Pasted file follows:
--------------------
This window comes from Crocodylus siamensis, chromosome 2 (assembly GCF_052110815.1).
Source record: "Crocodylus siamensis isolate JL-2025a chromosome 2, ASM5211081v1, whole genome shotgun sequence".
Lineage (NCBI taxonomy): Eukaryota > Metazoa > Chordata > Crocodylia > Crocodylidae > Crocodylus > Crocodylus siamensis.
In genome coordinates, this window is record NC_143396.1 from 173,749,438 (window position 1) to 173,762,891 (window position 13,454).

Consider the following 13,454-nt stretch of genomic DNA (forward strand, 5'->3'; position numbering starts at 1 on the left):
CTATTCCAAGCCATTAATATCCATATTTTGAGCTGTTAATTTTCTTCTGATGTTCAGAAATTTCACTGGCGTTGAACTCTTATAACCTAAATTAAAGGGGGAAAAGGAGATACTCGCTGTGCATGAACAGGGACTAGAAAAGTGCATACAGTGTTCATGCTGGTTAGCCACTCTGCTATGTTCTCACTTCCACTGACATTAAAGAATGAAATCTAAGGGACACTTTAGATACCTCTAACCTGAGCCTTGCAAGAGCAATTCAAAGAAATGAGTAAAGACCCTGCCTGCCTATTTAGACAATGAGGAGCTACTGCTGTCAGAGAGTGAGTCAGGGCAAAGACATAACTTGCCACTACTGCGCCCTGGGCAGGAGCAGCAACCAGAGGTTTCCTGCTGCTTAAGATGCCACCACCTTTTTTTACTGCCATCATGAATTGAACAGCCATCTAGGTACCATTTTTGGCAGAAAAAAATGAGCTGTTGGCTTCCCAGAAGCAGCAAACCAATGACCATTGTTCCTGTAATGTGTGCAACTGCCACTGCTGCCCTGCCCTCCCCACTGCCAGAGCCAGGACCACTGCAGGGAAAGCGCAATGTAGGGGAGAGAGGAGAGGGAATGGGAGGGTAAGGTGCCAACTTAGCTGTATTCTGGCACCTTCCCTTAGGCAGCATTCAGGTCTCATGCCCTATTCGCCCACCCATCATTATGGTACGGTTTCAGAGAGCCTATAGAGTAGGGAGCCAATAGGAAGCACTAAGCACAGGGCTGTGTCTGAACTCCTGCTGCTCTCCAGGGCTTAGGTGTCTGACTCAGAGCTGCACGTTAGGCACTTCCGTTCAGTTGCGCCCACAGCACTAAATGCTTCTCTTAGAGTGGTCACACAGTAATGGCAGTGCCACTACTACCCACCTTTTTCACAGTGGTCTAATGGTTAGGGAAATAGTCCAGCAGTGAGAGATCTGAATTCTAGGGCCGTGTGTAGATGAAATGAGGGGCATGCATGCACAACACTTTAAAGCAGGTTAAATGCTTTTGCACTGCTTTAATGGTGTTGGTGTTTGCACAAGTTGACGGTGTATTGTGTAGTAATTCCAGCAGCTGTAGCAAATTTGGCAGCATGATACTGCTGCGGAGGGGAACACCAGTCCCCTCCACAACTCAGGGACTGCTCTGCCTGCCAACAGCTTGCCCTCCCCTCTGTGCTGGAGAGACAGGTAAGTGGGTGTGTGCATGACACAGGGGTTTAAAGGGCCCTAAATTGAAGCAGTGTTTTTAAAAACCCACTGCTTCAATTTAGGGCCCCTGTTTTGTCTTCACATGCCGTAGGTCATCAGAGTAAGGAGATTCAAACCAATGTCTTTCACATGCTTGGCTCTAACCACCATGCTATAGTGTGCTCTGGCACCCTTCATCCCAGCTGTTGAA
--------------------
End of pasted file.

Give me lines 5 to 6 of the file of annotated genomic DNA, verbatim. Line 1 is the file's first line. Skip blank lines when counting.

Consider the following 13,454-nt stretch of genomic DNA (forward strand, 5'->3'; position numbering starts at 1 on the left):
CTATTCCAAGCCATTAATATCCATATTTTGAGCTGTTAATTTTCTTCTGATGTTCAGAAATTTCACTGGCGTTGAACTCTTATAACCTAAATTAAAGGGGGAAAAGGAGATACTCGCTGTGCATGAACAGGGACTAGAAAAGTGCATACAGTGTTCATGCTGGTTAGCCACTCTGCTATGTTCTCACTTCCACTGACATTAAAGAATGAAATCTAAGGGACACTTTAGATACCTCTAACCTGAGCCTTGCAAGAGCAATTCAAAGAAATGAGTAAAGACCCTGCCTGCCTATTTAGACAATGAGGAGCTACTGCTGTCAGAGAGTGAGTCAGGGCAAAGACATAACTTGCCACTACTGCGCCCTGGGCAGGAGCAGCAACCAGAGGTTTCCTGCTGCTTAAGATGCCACCACCTTTTTTTACTGCCATCATGAATTGAACAGCCATCTAGGTACCATTTTTGGCAGAAAAAAATGAGCTGTTGGCTTCCCAGAAGCAGCAAACCAATGACCATTGTTCCTGTAATGTGTGCAACTGCCACTGCTGCCCTGCCCTCCCCACTGCCAGAGCCAGGACCACTGCAGGGAAAGCGCAATGTAGGGGAGAGAGGAGAGGGAATGGGAGGGTAAGGTGCCAACTTAGCTGTATTCTGGCACCTTCCCTTAGGCAGCATTCAGGTCTCATGCCCTATTCGCCCACCCATCATTATGGTACGGTTTCAGAGAGCCTATAGAGTAGGGAGCCAATAGGAAGCACTAAGCACAGGGCTGTGTCTGAACTCCTGCTGCTCTCCAGGGCTTAGGTGTCTGACTCAGAGCTGCACGTTAGGCACTTCCGTTCAGTTGCGCCCACAGCACTAAATGCTTCTCTTAGAGTGGTCACACAGTAATGGCAGTGCCACTACTACCCACCTTTTTCACAGTGGTCTAATGGTTAGGGAAATAGTCCAGCAGTGAGAGATCTGAATTCTAGGGCCGTGTGTAGATGAAATGAGGGGCATGCATGCACAACACTTTAAAGCAGGTTAAATGCTTTTGCACTGCTTTAATGGTGTTGGTGTTTGCACAAGTTGACGGTGTATTGTGTAGTAATTCCAGCAGCTGTAGCAAATTTGGCAGCATGATACTGCTGCGGAGGGGAACACCAGTCCCCTCCACAACTCAGGGACTGCTCTGCCTGCCAACAGCTTGCCCTCCCCTCTGTGCTGGAGAGACAGGTAAGTGGGTGTGTGCATGACACAGGGGTTTAAAGGGCCCTAAATTGAAGCAGTGTTTTTAAAAACCCACTGCTTCAATTTAGGGCCCCTGTTTTGTCTTCACATGCCGTAGGTCATCAGAGTAAGGAGATTCAAACCAATGTCTTTCACATGCTTGGCTCTAACCACCATGCTATAGTGTGCTCTGGCACCCTTCATCCCAGCTGTTGAA